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The last to know

Laws in India are made by stealth, under cover of darkness. The Protection of Women against Sexual Harassment at the Workplace Bill, 2010, made news recently when the Cabinet cleared it. It's now apparently waiting in the wings to enter Parliament. Farah Naqvi writes.

india Updated: May 21, 2011 16:59 IST
Farah Naqvi

Laws in India are made by stealth, under cover of darkness. The Protection of Women against Sexual Harassment at the Workplace Bill, 2010, made news recently when the Cabinet cleared it. It's now apparently waiting in the wings to enter Parliament. Media reports state that domestic workers aren't covered by the Bill. National Sample Survey Organisation 2004-05 counts over 4.7 million domestic workers in India. But given the size of the burgeoning middle class, estimates put the numbers as at least thrice that number.

They are among the most vulnerable and unprotected women in the unorganised sector. The nature of their work — being holed up in isolated spaces of millions of private homes with demeaning work conditions, no guarantees of minimum wages or social security — makes it imperative that social protection legislation embraces them first, not last. There is also a provision to penalise women who make 'false' complaints, we learn. This would kill the Bill. Imagine a sexually harassed woman having to not only prove harassment against a male 'superior' but also to protect herself when she fails to do so. Such provisions are absurd and unacceptable. But it seems more absurd to march the streets on the basis of dubious facts.

The website of the Ministry of Women & Child Development, which has steered the Bill, flashes 'New' next to a link that reads 'The Protection of Women Against Sexual Harassment at the Workplace Bill, 2007… Comments invited.' By March 31, 2007, there was nothing 'new'. Next stop: the website of the National Commission for Women (NCW). The Bill here is dated January 28, 2010. The NCW version has Section 16 — penalising women for 'false' or 'malicious' complaints. But it also has a schedule containing 'list of employments in the unorganised sector'. Here, domestic work, gardening, baby-sitting, cooking, cleaning, et al, is listed. So is this the Bill that the Cabinet cleared? A phone call to the NCW yields a blank — “We know nothing about the Bill that the Cabinet has cleared. Please look at our website.” Meanwhile, a feminist e-group has circulated what they think might be the 'real' Bill — put out by the law ministry in July 2010. But this doesn't have any schedule appended to it. So can domestic workers really seek protection? Civil society consultations on this bill — such as they were — concluded over two years ago.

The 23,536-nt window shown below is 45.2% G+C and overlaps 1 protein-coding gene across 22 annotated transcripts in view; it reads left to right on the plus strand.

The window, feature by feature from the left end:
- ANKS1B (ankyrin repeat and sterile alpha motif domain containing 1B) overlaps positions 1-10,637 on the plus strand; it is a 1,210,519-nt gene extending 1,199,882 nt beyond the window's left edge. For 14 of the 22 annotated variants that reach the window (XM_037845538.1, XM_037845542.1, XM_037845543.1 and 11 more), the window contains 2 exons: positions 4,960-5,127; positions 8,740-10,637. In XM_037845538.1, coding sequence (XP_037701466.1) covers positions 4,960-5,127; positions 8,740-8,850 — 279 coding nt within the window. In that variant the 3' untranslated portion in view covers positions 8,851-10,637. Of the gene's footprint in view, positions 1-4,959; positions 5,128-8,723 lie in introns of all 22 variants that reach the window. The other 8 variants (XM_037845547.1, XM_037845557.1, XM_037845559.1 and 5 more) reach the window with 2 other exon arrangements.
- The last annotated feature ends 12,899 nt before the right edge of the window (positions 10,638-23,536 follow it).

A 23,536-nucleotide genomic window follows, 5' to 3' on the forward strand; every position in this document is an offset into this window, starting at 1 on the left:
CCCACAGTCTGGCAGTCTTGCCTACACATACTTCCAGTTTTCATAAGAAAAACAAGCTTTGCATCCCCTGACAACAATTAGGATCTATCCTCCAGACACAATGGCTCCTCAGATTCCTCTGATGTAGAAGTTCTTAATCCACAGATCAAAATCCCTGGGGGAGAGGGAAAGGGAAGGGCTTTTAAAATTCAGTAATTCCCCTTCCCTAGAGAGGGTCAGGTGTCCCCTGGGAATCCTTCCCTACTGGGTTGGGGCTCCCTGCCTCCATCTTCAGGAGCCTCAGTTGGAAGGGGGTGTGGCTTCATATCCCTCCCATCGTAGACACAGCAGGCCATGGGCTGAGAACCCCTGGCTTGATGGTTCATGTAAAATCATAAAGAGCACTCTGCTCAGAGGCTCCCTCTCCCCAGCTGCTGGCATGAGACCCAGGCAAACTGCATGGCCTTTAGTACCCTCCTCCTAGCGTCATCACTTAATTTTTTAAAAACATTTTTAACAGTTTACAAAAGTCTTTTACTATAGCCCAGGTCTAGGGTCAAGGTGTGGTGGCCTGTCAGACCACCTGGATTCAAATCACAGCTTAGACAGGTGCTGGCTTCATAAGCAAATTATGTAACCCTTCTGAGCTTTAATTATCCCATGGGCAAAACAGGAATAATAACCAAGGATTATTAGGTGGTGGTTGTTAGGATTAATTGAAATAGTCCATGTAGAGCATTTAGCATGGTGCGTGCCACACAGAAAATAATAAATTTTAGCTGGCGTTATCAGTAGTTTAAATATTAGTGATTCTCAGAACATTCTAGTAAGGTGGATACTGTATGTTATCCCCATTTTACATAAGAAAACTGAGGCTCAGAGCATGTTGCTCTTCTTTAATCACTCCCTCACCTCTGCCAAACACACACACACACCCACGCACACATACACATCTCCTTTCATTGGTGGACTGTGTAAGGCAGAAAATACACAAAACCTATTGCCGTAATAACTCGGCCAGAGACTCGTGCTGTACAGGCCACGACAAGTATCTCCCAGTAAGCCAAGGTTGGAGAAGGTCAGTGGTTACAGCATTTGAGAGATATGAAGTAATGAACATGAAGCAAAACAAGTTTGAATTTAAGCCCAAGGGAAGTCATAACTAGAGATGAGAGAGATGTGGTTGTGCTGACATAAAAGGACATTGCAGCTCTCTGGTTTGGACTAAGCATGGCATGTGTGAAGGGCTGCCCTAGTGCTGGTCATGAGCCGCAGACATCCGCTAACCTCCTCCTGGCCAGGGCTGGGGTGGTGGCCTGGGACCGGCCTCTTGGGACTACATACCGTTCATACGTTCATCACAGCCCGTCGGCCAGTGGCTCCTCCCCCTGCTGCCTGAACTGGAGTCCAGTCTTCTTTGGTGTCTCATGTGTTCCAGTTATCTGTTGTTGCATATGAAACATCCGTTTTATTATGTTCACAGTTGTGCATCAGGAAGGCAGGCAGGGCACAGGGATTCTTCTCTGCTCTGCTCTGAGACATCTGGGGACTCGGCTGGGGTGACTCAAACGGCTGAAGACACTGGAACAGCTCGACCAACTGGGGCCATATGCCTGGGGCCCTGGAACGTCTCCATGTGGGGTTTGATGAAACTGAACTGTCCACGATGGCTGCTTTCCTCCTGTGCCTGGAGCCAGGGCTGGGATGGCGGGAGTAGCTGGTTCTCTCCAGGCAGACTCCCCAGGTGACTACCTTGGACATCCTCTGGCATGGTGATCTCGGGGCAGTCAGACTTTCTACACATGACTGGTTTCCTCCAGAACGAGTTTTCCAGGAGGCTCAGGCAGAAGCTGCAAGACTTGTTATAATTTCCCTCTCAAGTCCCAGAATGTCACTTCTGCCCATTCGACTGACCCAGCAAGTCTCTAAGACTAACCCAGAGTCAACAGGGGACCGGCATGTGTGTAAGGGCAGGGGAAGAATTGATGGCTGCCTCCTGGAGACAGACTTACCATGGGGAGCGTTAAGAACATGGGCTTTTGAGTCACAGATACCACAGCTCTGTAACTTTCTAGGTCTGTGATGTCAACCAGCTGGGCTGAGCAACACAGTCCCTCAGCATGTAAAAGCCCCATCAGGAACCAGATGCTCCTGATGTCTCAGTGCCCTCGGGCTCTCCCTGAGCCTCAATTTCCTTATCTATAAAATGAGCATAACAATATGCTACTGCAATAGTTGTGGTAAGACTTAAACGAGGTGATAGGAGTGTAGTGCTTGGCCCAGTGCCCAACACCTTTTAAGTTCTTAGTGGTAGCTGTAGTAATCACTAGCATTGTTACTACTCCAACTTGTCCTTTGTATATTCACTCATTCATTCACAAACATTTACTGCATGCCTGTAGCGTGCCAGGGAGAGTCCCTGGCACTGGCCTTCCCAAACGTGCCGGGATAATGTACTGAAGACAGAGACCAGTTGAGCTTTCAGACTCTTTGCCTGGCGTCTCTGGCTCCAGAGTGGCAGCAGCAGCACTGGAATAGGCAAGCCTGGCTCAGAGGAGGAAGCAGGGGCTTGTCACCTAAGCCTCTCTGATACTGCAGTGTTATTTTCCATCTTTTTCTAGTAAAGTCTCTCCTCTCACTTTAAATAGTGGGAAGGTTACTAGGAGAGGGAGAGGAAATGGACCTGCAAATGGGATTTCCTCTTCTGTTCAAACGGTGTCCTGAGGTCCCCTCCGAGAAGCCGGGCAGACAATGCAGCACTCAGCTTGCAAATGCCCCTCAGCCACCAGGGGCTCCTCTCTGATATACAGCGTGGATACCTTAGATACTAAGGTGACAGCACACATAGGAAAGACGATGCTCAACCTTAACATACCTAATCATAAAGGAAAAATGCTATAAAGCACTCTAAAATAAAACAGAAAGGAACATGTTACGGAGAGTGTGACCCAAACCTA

Is this how laws are to be made in our country? Keep them on the back burner after a few token consultations and one day, when no one is looking, sneak them out, modify and bamboozle them through Parliament. This law can affect thousands of women, it can change equity in our workplaces, it's something that the women's movement has fought long and hard for. Yet, in this last mile they are the last to know about it. Far more crucial legislations to fulfil the UPA's promise to end gender discrimination and promise inclusivity are in the pipeline. Would they all be treated like State secrets until their debut in Parliament?

Jurisdictions around the world have mechanisms to involve citizens in law-making. The US has some direct democracy provisions like referendums. Our very own Right To Information Act has established principles of transparency in governance. We need to extend it to law-making. I am personally wary of direct democracy methods (referendums, plebiscites, legislative veto) which can easily turn into crude majoritarianism. But we can think of representative democracy mechanisms and processes that include citizens groups and mandate broad civic participation in law-making. Democratic governance demands that we do so. Without participation and transparency in our legislative process, we dishonour our democracy. And we end up with lousy laws.

Farah Naqvi is a writer and activist working on gender and minority rights. The views expressed by the author are personal.